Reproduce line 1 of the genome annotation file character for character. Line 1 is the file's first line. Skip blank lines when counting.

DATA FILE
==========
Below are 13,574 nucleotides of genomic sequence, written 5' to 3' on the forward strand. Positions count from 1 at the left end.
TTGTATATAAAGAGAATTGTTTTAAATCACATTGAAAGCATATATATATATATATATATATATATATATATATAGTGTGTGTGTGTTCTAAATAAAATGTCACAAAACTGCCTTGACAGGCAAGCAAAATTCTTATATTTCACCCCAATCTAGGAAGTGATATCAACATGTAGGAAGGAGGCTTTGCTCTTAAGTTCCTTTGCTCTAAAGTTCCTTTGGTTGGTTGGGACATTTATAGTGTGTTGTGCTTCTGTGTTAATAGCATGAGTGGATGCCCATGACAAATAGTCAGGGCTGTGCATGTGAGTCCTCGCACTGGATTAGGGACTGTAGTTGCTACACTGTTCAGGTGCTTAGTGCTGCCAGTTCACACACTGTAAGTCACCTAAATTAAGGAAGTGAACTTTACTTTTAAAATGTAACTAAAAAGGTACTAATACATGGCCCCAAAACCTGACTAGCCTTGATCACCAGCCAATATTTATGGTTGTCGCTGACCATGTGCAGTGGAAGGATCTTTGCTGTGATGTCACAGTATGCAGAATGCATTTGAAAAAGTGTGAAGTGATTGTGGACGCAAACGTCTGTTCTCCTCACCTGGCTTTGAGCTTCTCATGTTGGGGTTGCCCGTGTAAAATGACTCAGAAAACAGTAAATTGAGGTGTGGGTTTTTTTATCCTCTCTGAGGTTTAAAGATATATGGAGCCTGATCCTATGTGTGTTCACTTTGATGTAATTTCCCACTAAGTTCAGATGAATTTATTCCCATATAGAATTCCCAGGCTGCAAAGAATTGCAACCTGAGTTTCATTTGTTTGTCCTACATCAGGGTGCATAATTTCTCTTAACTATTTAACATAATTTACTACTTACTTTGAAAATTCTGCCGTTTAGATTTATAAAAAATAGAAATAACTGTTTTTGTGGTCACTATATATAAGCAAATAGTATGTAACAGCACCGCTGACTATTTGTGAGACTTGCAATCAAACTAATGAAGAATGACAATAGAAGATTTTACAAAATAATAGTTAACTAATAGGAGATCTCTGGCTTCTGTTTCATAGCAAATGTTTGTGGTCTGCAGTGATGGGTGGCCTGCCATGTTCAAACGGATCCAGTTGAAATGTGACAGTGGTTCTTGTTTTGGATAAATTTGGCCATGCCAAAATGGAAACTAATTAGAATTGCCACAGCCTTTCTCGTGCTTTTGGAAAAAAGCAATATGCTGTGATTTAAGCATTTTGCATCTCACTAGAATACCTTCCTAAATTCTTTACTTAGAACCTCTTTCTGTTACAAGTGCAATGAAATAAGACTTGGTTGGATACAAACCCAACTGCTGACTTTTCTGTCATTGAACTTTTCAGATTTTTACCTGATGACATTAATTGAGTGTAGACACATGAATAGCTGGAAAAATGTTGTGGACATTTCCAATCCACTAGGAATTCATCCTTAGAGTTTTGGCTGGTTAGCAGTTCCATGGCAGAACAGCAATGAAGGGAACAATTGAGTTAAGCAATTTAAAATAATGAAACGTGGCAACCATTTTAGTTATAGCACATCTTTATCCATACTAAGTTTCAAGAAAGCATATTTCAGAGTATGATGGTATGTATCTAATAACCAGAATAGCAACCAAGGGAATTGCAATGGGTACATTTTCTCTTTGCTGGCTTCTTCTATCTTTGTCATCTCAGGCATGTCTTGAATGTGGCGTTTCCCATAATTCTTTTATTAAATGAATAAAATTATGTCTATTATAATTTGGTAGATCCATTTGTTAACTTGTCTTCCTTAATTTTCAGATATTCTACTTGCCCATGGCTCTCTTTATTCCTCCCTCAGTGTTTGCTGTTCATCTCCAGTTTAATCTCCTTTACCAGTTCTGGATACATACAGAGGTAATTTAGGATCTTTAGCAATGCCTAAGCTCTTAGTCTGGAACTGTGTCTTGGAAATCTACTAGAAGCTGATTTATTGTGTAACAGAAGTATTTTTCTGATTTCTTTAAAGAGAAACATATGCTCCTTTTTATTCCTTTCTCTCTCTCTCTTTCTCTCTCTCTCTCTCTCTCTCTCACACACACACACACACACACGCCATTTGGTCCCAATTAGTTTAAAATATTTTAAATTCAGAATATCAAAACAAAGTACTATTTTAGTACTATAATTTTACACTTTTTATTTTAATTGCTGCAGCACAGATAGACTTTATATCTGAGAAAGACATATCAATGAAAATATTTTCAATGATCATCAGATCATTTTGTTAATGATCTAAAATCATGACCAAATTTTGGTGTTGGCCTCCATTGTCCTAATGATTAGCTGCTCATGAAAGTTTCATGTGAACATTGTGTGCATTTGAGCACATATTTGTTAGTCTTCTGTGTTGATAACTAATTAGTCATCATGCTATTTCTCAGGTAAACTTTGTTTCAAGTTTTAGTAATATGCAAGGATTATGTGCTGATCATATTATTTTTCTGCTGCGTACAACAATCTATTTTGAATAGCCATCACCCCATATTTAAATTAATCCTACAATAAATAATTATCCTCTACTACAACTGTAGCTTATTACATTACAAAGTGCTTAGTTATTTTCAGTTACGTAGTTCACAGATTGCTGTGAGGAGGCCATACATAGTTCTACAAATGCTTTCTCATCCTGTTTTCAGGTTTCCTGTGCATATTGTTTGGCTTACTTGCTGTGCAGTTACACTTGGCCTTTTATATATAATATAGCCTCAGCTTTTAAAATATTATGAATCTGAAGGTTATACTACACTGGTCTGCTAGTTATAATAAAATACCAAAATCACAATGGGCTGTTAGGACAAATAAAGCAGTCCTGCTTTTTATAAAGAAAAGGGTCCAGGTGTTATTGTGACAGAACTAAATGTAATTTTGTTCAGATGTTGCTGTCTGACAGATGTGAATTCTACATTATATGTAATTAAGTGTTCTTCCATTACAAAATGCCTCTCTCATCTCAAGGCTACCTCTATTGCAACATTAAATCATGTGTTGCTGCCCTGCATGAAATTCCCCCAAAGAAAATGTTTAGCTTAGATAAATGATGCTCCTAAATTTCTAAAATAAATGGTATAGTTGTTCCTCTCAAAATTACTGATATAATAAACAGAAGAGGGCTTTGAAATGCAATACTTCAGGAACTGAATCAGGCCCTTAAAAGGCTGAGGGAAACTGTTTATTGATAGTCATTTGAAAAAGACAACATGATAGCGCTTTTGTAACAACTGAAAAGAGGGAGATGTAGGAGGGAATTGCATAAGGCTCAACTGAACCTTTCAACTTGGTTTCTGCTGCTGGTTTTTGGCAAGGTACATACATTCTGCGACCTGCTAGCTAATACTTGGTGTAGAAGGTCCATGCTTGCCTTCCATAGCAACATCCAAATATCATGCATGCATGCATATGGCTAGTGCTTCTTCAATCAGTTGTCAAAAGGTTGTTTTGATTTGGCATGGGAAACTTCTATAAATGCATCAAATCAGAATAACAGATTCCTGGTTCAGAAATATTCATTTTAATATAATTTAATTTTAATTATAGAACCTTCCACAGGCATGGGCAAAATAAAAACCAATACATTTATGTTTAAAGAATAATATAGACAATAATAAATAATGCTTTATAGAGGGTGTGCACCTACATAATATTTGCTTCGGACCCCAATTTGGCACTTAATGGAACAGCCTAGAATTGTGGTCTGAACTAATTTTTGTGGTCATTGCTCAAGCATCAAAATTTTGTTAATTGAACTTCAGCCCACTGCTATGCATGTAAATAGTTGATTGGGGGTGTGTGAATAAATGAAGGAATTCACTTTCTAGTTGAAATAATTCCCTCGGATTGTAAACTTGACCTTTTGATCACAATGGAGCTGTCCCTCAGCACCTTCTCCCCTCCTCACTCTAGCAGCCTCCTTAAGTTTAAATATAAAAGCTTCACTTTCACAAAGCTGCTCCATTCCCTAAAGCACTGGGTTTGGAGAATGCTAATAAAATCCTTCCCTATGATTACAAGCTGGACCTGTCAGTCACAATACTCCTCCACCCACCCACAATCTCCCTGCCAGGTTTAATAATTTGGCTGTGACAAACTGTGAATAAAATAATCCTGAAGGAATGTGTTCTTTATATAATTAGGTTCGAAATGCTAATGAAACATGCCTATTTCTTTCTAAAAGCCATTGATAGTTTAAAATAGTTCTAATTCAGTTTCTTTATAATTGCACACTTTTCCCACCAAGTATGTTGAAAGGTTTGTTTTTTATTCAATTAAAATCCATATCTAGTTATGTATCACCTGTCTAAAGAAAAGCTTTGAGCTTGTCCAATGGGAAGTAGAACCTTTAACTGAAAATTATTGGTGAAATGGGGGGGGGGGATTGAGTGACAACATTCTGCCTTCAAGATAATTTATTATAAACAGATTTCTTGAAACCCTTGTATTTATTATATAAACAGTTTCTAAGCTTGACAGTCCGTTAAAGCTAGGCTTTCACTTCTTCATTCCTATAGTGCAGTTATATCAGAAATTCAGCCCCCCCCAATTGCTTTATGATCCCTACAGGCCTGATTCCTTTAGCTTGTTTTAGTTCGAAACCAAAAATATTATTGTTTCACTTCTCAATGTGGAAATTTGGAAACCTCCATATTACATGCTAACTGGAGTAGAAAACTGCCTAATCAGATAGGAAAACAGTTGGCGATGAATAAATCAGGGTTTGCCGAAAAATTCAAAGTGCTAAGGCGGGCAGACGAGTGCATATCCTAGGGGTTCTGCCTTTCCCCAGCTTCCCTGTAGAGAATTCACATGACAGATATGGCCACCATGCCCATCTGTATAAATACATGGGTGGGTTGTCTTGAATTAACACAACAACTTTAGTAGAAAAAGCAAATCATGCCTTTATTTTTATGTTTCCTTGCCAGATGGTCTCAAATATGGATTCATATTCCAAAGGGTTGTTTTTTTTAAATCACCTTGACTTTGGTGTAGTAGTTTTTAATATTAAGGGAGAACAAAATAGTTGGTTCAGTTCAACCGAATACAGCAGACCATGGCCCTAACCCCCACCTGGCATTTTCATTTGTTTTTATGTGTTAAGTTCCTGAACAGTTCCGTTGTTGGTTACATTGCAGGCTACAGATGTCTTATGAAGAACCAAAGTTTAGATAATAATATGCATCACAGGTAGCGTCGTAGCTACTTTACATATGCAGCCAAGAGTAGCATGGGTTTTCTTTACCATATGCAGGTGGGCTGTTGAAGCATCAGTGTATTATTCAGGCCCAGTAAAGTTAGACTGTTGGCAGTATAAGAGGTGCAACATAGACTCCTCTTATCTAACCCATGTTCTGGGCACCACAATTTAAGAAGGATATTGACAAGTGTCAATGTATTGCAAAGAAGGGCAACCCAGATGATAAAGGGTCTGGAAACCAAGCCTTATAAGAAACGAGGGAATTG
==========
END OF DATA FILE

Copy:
Below are 13,574 nucleotides of genomic sequence, written 5' to 3' on the forward strand. Positions count from 1 at the left end.